Briefing on Myanmar at the United Nations Security Council
Members of the Security Council,
Abdullah is a father of eight from Buthidaung, in the northern part of Myanmar’s Rakhine State.
Fleeing to Bangladesh in September last year, he became a refugee for the third time.
The first was in 1978, when he came to Bangladesh as a young boy, and the second in 1991. That time he remained for three years, and then returned to Myanmar as part of an organised voluntary repatriation operation, anxious to recover his home and his four acres of land.
Back home, he and his family started to rebuild their lives. They had seven cows, and were able to make a living. But, he says, around two years after his return, ‘hope started to fade away.’ Forced labour, confiscation of crops and cattle, and relentless, incremental restrictions on their freedom of movement, their right to worship, and their access to livelihoods constrained their existence.
Last year, his village was attacked, houses were burnt and others in his community, including his own nephew, were shot dead. Hiding nearby, he saw his own home torched. He had no choice but to flee again. And he is, once again, living in a flimsy shelter in Kutupalong refugee settlement together with his family, despairing at the prospect of ever being able to build a safe and stable life. ‘My decision to return was wrong,’ he said recently. ‘That’s why we are suffering now.’
It is almost six months, as we heard, since the current rapid, chaotic outflow of more than 688,000 refugees from Myanmar to Bangladesh began, driven by violence and destruction, following decades of repression and exclusion.
That movement is now significantly reduced - but still continues. Already this month, some 1,500 Rohingya refugees have arrived in Bangladesh.
The Government and people of Bangladesh continue to receive refugees and to provide them with protection and support. For this, they are to be deeply commended. With reports of insecurity continuing, it is critical that the border remains open and that those still fleeing are able to access safety.
The Government, together with highly-skilled national and local organisations, and the United Nations and other humanitarian agencies, with solid donor support, has mounted an impressive response. Yet conditions remain overcrowded and precarious for many, including host communities. Disease outbreaks, including diptheria, have been met with decisive action, but remain a significant risk.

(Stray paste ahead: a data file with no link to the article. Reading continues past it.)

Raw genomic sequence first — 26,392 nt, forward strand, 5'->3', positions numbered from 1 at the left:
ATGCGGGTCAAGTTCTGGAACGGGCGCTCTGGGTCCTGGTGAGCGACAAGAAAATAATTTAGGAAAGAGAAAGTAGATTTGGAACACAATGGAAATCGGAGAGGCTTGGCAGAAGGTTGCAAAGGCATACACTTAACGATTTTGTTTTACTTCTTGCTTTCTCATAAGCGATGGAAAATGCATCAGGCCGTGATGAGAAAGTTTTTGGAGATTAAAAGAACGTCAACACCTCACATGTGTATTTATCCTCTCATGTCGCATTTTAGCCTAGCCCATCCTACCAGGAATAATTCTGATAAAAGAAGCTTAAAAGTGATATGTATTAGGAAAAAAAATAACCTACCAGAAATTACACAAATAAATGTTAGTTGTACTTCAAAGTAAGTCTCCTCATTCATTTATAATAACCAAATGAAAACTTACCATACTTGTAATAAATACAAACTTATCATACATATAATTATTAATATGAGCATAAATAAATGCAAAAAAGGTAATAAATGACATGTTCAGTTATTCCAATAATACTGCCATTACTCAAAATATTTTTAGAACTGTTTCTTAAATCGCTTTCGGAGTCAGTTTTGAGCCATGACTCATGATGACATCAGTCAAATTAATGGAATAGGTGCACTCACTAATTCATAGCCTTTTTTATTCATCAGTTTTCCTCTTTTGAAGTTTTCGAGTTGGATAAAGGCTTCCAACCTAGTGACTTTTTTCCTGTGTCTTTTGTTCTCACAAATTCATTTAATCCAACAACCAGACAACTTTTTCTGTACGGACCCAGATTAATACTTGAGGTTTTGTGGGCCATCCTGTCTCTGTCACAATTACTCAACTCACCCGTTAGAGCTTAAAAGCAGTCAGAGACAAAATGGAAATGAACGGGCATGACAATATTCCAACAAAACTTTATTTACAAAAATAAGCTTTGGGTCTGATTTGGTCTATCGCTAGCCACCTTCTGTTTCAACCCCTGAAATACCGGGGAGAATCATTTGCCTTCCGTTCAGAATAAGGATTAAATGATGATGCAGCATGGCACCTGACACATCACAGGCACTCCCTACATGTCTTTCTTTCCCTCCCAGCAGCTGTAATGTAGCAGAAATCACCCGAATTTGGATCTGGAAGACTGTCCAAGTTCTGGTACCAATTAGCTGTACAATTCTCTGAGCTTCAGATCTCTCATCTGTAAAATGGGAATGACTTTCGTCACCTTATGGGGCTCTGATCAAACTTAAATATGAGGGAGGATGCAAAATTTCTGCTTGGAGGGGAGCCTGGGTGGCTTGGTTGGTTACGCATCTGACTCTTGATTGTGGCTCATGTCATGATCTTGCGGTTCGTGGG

We are now in a race against time as a major new emergency looms. The monsoon season will start in March. We estimate that more than 100,000 refugees are living in areas prone to flooding or landslides. Tens of thousands of particularly vulnerable refugees need to be urgently relocated. Their lives are at grave risk. The foundations of existing shelters need to be strengthened, bridges built and reinforced and new land found and made ready. The Government is steering a massive emergency preparedness effort, but international support, Mr. President, must be stepped up to avert a catastrophe.
The Kutupalong area in Cox’s Bazar is now the largest refugee settlement in the world - with its own character, economy and emerging social structures.
As we have repeatedly said, resolving this crisis means finding solutions inside Myanmar. However, while these are pursued, as they must be, significant support will be required in Bangladesh. Humanitarian action and funding must be sustained, but longer term support will also be required to help the Government reinforce the local infrastructure and economy, and ensure access to opportunities for refugees and the communities hosting them.
Education, and opportunities to develop skills and earn an income will be critical to avoid the deep despair that can set in when refugees are abandoned on the margins of societies. We must ensure that young people retain a vision of a future and that the ground is laid for eventual voluntary return.
Failure to do this, Mr. President and Members of the Council, will inevitably lead to disillusionment and radicalization. It will also expose refugees to protection risks - including sexual and gender-based violence, trafficking and other forms of abuse and exploitation.
But the causes of this crisis originate in Myanmar; and a genuine search for solutions must finally start. At the heart of it all is the restoration of rights - including the right of refugees to return home - voluntarily, and in safe, dignified conditions.
Let me be clear. Conditions are not yet conducive to the voluntary repatriation of Rohingya refugees. The causes of their flight have not been addressed, and we have yet to see substantive progress on addressing the exclusion and denial of rights that has deepened over the last decades, rooted in their lack of citizenship.